August 28, 2007 |
Obesity in the U.S. has evolved into an epidemic. Mississippi (1) has trended beyond 30% of adults considered to be obese. This definition obesity includes adults with a body-mass index [BMI] of 30 or more. Alabama, West Virginia and Tennessee are also reporting trends approaching 25% for adults.
“Healthy People 2010 provides a framework for prevention for the Nation. It is a statement of national health objectives designed to identify the most significant preventable threats to health and to establish national goals to reduce these threats. (2)” The notable goal of this federal initiative is two fold: A). Assist people of all life expectancies improve their life B). Eliminate health disparties. Both goals are truly notable. For the purpose of this article, there will be additional focus on health disparities and the link to obesity.
Several independent and federal organizations have launched studies and initiatives which have taken place within the past ten years, due to alarming trends in sevaral dietary factors and the correlation to obesity and overweight. According to the Healthy People 2010 Progress Review (3), these dietary factors comprise coronary artery disease (CAD), high blood pressure, cancer, stroke and type-2 diabetes. The costs associated with these particular dietary factors were $100 billion in 2004. Furthermore, the focus on fruit, vegetable and grain consumption has yielded no sign of progress. This observation in particular leads to a much larger dialogue. A dialogue that must embrace cultural and ethnic sensitivity, behavorial science and education. Hence, how does Healthy People 2010 with the national objective of eliminating health disparities and the Progress Report measure up thus far?
Among racial and ethnic groups for whom data are available, the trend toward increasing obesity is most pronounced for adult black females (50 percent of whom were obese in 1999–2000, up from 38 percent in 1988–1994) and for adult Mexican American females (40 percent of whom were obese in 1999–2000, compared with 35 percent in 1988–1994). What served as the catalyst(s) for the notable increase in 1988 from 40% to 50% in 1999?
The proportion of children and adolescents aged 6 to 19 years who are overweight increased from 11 percent in 1988–1994 to 15 percent in 1999–2000. The proportion of overweight females rose from 10 to 15 percent, and of overweight males, from 12 to 16 percent. For Mexican American children and adolescents, the proportion overweight in 1999–2000 was 24 percent; for black children and adolescents, 22 percent. Less than 5 percent of children and adolescents, male or female, were overweight in 1966–1970. The target is 5 percent (Obj.19-3).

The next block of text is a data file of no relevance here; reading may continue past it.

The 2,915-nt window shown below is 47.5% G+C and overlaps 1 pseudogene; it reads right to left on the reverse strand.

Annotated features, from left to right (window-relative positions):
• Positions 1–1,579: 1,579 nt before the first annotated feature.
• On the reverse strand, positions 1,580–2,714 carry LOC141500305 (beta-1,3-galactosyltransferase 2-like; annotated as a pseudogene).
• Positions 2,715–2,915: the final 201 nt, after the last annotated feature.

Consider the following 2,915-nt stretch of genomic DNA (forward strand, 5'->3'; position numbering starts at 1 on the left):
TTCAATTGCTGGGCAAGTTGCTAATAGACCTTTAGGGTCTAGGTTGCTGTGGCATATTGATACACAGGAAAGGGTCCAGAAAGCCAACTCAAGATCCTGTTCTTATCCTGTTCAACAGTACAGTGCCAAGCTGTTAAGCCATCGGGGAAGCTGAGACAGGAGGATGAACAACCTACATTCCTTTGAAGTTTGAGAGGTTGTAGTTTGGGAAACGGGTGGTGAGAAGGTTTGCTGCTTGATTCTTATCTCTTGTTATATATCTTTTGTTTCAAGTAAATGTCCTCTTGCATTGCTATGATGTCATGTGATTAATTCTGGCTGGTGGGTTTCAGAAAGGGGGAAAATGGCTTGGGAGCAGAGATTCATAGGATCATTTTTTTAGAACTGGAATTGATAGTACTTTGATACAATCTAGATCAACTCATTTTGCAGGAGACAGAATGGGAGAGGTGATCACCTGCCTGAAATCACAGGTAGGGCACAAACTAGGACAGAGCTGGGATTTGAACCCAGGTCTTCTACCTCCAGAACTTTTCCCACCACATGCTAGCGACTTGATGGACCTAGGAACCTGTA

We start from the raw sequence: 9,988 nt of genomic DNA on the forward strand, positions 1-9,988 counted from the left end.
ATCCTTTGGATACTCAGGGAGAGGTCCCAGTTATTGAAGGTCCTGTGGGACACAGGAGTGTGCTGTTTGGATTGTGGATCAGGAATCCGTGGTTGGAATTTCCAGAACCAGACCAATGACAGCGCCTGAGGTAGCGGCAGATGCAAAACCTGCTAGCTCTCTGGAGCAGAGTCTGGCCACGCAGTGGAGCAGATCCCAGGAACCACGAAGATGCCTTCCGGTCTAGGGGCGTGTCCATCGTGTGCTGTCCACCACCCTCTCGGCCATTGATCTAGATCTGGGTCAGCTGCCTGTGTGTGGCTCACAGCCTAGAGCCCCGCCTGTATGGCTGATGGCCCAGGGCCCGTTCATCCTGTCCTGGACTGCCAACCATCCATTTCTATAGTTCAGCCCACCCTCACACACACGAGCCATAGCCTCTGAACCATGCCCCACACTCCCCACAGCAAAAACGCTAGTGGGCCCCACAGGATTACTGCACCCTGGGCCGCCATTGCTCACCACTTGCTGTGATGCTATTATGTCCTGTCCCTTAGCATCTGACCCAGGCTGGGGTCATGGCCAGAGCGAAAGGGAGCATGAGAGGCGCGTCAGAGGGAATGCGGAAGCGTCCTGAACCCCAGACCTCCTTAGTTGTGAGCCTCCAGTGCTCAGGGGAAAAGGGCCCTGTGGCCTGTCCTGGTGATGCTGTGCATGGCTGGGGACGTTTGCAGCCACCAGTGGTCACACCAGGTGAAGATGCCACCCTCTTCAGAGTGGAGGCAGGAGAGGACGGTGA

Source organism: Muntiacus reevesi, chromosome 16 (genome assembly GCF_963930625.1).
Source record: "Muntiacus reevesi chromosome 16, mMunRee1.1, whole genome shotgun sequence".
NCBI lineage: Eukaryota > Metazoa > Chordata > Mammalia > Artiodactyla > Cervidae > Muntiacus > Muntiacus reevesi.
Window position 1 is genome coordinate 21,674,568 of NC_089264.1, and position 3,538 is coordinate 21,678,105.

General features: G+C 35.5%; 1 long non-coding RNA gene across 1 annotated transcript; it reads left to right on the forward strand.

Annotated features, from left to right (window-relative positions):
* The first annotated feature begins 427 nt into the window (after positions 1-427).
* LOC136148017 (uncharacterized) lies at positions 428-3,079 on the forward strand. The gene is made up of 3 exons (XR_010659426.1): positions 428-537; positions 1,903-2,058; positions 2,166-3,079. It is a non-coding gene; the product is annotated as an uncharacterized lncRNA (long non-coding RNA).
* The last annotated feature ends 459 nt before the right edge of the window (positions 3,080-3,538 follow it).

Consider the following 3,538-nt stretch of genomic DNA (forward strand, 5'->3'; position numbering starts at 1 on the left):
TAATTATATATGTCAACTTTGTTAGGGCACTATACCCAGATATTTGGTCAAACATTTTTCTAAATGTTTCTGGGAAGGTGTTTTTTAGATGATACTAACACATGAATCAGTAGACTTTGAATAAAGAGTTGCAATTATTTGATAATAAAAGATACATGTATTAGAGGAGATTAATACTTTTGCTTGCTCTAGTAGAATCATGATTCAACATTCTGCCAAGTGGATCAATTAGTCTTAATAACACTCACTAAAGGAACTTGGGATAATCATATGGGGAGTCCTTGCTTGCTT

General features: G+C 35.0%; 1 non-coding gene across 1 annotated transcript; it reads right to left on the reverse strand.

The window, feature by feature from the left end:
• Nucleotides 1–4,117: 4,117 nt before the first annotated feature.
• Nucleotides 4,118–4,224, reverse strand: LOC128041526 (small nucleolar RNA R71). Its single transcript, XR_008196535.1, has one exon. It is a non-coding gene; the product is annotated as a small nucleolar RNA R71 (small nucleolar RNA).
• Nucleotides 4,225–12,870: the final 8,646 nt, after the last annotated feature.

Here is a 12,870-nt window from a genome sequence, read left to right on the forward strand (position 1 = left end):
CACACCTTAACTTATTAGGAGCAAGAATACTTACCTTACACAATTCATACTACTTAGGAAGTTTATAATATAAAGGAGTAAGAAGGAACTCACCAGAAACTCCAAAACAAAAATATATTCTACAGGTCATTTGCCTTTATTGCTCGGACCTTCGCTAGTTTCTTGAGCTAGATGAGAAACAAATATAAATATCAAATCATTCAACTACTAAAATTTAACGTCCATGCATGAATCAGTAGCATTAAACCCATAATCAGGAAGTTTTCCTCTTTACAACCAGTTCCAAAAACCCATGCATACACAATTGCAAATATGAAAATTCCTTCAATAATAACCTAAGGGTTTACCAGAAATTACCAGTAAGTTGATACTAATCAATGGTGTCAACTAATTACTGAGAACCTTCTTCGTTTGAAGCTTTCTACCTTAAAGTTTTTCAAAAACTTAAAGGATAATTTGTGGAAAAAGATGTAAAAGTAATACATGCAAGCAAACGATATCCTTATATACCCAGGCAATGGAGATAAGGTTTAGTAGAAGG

Several scenarios have been enteratained including; a food dominated environment, consumers besieged by aggressive marketing and human physiology. But how does these challenges translate into the vulnerable cohorts affected. It is my opinion, there may be a significant correlation to poverty and or low-income with food choice and related behaviors. Particularly among women with low incomes or on the threshold of poverty (4).
According to the Health People 2010 Progress Report (3), several approaches have been introduced to address baseline data collected thus far. Among the approaches offered, none of them seem to addres the issue of poverty. For example, the promotion of health literacy is notable. But if the intended target population does not meet standard litarcy standards, this approach is ineffective for this cohort. Another approach is behavioral therapy for post-pubertal children. Will this service be offered at no charge? What institution(s) will offer these services. Will outreach efforts reach affected cohorts? What are the implications for insurance providers in terms of costs? Will Child Health Insurance Programs (CHIP) cover the costs?
If attention was increased on the correlation to poverty and obesity in the U.S., and articulated nationally. Then perhaps, notable action plans can truly reveal a positive yield.
1. Freaking, K.Obesity rates show no decline in US. (August 27, 2008). Associated Press. Retrieved from http://news.yahoo.com/s/ap/obesity_rankings;_ylt=ArXeXRe0VAfyQW9GFMkQmUDq188F on August 28, 2008.
2. Department of Health and Human Services. Healthy People 2010. Retrieved from http://www.healthypeople.gov/About/ on August 28, 2007.
3. Department of Health and Human Services. Progress Review: Nutrition and Overweight. (2004). Healthy People 2010. U.S. Department of Health and Human Services. Public Health Service.
4. Social Issues Research Center. Poverty and Obesity. Retrieved from http://www.sirc.org/articles/poverty_and_obesity.shtml on August 28, 2007.